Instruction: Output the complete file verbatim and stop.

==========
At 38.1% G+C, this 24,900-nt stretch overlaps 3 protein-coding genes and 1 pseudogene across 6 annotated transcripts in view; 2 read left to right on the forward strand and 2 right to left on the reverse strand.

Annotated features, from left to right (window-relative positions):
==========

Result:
At 38.1% G+C, this 24,900-nt stretch overlaps 3 protein-coding genes and 1 pseudogene across 6 annotated transcripts in view; 2 read left to right on the forward strand and 2 right to left on the reverse strand.

Annotated features, from left to right (window-relative positions):